As the second quarter of 2013 comes to a close, pork demand at the wholesale level has marked significant improvement and provided much needed margins for pork production operations.  Although wholesale prices were expected to improve seasonally in June, prices have increased significantly over year-ago values in all pork primals with the exception of loins and spareribs, increasing the composite cutout value by nearly 15% compared to June 2012.  The increase in pork belly prices has been nothing short of phenomenal.  Belly primal value in late June equated to $58.07/head compared to $39.04/head a year ago, adding $19.03/head to the wholesale value of pork carcasses, year over year.

Live hog prices have rallied through late June, bringing $214/head and improving margins to $20 to $30/head – the first positive margins for open market hogs in 2013.  Costs remain very high at $185 to $195/head, and most likely will not improve much until a new corn crop is in the bin.

Pork Supply Outlook– The quarterly USDA Hogs and Pigs report will be released on Friday, June 28.  I expect it to show a small increase in the breeding herd over a year ago, in spite of high feed costs and negative margins from August 2012 to May 2013.  The impact of porcine epidemic diarrhea (PED) virus on pork supply is unclear.  The disease has spread rapidly and continues to be a concern with new outbreaks every week, causing high mortality rates among very young pigs.  The ability to contain the spread of PED virus in the coming weeks will determine its impact on supply, which will begin to show up in late November.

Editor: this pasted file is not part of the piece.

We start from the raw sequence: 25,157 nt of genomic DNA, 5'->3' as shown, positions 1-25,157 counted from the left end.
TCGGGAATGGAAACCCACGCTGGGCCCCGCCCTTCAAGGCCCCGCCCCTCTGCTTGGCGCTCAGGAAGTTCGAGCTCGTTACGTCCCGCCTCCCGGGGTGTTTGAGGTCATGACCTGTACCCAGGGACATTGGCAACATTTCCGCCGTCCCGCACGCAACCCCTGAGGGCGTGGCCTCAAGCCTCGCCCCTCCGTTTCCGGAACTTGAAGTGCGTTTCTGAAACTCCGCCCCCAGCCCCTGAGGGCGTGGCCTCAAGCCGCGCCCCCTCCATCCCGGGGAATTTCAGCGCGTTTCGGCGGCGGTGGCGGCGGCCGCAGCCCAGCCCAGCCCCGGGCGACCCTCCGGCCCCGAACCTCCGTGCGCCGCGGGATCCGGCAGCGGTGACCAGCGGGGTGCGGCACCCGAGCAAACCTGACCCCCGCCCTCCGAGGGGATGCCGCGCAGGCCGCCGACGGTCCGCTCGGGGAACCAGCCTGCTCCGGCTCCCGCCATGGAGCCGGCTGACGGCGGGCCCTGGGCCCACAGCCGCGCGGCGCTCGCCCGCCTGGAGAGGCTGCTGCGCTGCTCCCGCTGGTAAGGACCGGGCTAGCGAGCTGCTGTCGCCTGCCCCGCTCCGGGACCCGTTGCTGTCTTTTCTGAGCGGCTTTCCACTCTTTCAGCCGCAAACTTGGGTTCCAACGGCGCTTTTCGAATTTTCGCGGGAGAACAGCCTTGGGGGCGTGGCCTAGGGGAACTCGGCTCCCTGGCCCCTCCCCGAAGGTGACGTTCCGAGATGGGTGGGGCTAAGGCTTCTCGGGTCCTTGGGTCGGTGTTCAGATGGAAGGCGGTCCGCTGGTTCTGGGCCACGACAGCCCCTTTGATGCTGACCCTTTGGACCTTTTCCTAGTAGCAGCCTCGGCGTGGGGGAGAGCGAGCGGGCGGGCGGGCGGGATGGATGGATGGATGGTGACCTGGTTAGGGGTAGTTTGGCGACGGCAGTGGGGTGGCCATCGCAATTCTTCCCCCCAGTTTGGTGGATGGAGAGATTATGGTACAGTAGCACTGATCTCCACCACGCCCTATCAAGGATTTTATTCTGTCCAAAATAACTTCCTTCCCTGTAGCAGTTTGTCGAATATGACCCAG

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Keep an Eye on Chicken– The broiler industry is also worth watching as they have expanded rapidly in response to higher prices recently.  April chicken production was up 7% over the prior year and will most likely continue to rise as anticipated broiler prices remain high.

Corn Outlook– Corn supply through new harvest remains the biggest concern that livestock producers face.  Use of the current supply has increase recently with higher poultry numbers and as ethanol margins have improved.  The harvest in the Upper Midwest will be later this year than last – probably later than most years – which will increase the need to ration the 2012 corn crop.  Current corn prices in southern Minnesota are $6.84/bu. It remains to be seen what it will take to ration remaining corn supplies as feed and ethanol demands increase. Basis management will also be challenging as hedgers try to manage margins with a current basis of $1.03.  Corn basis will likely continue to widen, particularly after the July contract ends.

Overall, it is great to see strong demand for pork as evidenced by high cutout values. Pork export data lags, but it seems clear that domestic demand is strong and that is very positive to the industry in the long-term.  This rally has also provided additional opportunities to hedge for some decent margins.

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